Top 25 Censored Stories of 2007 – Future of Internet Debate Ignored by Media
Throughout 2005 and 2006, a large underground debate raged regarding the future of the Internet. More recently referred to as “network neutrality,” the issue has become a tug of war with cable companies on the one hand and consumers and Internet service providers on the other. Yet despite important legislative proposals and Supreme Court decisions throughout 2005, the issue was almost completely ignored in the headlines until 2006.1 And, except for occasional coverage on CNBC’s Kudlow & Kramer, mainstream television remains hands-off to this day (June 2006).2
Most coverage of the issue framed it as an argument over regulation—but the term “regulation” in this case is somewhat misleading. Groups advocating for “net neutrality” are not promoting regulation of internet content. What they want is a legal mandate forcing cable companies to allow internet service providers (ISPs) free access to their cable lines (called a “common carriage” agreement). This was the model used for dial-up internet, and it is the way content providers want to keep it. They also want to make sure that cable companies cannot screen or interrupt internet content without a court order.
Those in favor of net neutrality say that lack of government regulation simply means that cable lines will be regulated by the cable companies themselves. ISPs will have to pay a hefty service fee for the right to use cable lines (making internet services more expensive). Those who could pay more would get better access; those who could not pay would be left behind. Cable companies could also decide to filter Internet content at will.
On the other side, cable company supporters say that a great deal of time and money was spent laying cable lines and expanding their speed and quality.3 They claim that allowing ISPs free access would deny cable companies the ability to recoup their investments, and maintain that cable providers should be allowed to charge. Not doing so, they predict, would discourage competition and innovation within the cable industry.
Cable supporters like the AT&T-sponsored Hands Off the Internet website assert that common carriage legislation would lead to higher prices and months of legal wrangling. They maintain that such legislation fixes a problem that doesn’t exist and scoff at concerns that phone and cable companies will use their position to limit access based on fees as groundless. Though cable companies deny plans to block content providers without cause, there are a number of examples of cable-initiated discrimination.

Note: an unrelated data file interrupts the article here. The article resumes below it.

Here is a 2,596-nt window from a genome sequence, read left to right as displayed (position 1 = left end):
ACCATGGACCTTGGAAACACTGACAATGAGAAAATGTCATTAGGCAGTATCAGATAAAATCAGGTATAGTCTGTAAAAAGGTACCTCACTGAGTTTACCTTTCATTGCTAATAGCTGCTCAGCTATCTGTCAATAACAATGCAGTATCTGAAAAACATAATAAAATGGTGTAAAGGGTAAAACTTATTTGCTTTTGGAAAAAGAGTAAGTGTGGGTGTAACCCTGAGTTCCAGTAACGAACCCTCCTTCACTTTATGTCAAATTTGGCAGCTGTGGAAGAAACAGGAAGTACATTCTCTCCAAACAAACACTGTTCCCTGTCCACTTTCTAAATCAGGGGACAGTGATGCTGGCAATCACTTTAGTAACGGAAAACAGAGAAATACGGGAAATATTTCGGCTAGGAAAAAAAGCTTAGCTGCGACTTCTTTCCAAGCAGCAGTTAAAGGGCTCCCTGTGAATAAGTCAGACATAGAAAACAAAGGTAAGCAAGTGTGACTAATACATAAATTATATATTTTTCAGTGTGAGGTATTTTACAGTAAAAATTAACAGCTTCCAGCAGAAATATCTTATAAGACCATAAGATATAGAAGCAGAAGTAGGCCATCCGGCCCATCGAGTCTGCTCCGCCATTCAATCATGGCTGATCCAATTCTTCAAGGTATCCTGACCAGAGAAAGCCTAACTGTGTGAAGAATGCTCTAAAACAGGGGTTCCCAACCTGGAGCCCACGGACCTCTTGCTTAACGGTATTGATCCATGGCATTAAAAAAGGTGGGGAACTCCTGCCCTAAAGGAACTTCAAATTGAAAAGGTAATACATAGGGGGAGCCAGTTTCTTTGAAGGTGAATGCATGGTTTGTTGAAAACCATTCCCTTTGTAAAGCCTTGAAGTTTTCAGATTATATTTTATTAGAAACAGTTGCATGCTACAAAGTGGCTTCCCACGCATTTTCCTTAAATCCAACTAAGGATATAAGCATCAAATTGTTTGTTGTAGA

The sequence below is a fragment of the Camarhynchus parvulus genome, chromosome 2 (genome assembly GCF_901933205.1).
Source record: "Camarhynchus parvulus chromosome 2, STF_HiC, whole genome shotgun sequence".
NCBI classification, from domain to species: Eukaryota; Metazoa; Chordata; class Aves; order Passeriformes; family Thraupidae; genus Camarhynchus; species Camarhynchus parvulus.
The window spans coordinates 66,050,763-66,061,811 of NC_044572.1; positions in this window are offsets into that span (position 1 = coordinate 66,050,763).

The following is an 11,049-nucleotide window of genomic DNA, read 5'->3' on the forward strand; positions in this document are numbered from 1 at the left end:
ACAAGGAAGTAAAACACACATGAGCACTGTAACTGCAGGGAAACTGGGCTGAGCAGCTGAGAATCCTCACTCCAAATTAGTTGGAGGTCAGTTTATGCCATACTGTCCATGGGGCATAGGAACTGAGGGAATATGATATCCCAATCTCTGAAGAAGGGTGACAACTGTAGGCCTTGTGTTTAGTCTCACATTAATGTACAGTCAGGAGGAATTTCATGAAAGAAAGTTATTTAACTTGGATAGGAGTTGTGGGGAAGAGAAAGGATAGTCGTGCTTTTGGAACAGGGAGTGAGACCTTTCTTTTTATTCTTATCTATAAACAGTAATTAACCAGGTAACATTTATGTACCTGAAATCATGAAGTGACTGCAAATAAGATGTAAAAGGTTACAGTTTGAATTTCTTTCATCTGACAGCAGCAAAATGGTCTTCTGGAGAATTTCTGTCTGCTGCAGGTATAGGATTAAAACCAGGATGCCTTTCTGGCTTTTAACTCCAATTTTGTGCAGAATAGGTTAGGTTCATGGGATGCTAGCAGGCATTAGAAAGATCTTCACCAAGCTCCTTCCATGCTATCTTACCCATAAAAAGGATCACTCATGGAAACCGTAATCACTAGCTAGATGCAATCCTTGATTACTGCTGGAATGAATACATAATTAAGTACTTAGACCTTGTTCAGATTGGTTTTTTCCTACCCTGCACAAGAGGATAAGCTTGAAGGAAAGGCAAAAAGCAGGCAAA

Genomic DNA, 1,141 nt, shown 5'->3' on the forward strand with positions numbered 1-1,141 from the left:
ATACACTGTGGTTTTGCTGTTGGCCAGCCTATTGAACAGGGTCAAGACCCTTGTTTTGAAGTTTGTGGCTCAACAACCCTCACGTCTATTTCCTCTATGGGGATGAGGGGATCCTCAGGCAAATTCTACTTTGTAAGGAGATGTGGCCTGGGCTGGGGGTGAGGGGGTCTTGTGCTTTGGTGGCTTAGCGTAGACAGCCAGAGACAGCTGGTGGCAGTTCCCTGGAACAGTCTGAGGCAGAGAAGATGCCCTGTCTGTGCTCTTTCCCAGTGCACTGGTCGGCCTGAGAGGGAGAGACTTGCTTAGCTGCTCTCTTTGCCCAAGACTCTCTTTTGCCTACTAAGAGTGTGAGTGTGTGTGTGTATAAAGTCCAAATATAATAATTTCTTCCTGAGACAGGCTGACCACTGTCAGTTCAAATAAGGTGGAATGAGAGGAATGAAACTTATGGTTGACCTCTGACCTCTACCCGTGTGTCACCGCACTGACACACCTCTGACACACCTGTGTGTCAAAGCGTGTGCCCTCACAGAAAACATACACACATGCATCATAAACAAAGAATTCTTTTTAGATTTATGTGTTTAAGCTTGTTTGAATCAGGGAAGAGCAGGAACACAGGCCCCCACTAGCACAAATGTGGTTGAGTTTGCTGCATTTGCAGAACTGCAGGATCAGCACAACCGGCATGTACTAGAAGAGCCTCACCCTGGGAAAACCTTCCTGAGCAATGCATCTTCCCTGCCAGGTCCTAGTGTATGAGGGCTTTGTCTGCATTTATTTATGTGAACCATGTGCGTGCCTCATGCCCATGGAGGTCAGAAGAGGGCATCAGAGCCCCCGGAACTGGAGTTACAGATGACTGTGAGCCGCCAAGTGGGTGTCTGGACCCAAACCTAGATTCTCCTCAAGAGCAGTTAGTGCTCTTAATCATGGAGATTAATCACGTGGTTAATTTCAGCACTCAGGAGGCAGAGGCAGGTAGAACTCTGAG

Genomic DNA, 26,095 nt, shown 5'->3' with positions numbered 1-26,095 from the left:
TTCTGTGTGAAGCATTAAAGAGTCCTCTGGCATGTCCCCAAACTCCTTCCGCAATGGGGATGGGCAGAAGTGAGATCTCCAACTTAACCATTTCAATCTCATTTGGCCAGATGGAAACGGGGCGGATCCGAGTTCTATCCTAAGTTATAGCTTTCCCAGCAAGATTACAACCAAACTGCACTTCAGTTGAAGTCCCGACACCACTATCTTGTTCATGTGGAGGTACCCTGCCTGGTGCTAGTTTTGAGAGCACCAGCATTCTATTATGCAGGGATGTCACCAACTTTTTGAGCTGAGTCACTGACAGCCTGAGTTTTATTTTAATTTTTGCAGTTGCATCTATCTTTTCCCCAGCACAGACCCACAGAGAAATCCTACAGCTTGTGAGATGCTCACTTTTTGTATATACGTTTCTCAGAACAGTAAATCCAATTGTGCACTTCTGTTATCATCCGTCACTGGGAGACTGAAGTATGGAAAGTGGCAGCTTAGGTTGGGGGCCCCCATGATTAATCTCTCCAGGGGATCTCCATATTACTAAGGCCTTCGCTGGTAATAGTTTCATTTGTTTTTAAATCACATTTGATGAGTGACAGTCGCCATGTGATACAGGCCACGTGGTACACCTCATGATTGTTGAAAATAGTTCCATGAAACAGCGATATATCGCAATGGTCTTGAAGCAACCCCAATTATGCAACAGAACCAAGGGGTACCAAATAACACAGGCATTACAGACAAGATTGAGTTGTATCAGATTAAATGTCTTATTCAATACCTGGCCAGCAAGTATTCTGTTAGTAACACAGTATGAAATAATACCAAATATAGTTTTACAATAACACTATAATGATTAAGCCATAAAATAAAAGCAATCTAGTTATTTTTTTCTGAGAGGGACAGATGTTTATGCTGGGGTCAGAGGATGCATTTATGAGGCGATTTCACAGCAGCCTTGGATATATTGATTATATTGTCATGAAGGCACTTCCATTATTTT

In March 2005, the FCC settled a case against a North Carolina-based telephone company that was blocking the ability of its customers to use voice-over-Internet calling services instead of (the more expensive) phone lines.4 In August 2005, a Canadian cable company blocked access to a site that supported the cable union in a labor dispute.5 In February 2006, Cox Communications denied customers access to the Craig’s List website. Though Cox claims that it was simply a security error, it was discovered that Cox ran a classified service that competes with Craig’s List.6
In June of 1999, the Ninth District Court ruled that AT&T would have to open its cable network to ISPs (AT&T v. City of Portland). The court said that Internet transmissions, interactive, two-way exchanges, were telecommunication offerings, not a cable information service (like CNN) that sends data one way. This decision was overturned on appeal a year later.
Recent court decisions have extended the cable company agenda further. On June 27, 2005, The United States Supreme Court ruled that cable corporations like Comcast and Verizon were not required to share their lines with rival ISPs (National Cable & Telecommunications Association vs. Brand X Internet Services).7 Cable companies would not have to offer common carriage agreements for cable lines the way that telephone companies have for phone lines.
According to Dr. Elliot Cohen, the decision accepted the FCC assertion that cable modem service is not a two-way telecommunications offering, but a one-way information service, completely overturning the 1999 ruling. Meanwhile, telephone companies charge that such a decision gives an unfair advantage to cable companies and are requesting that they be released from their common carriage requirement as well.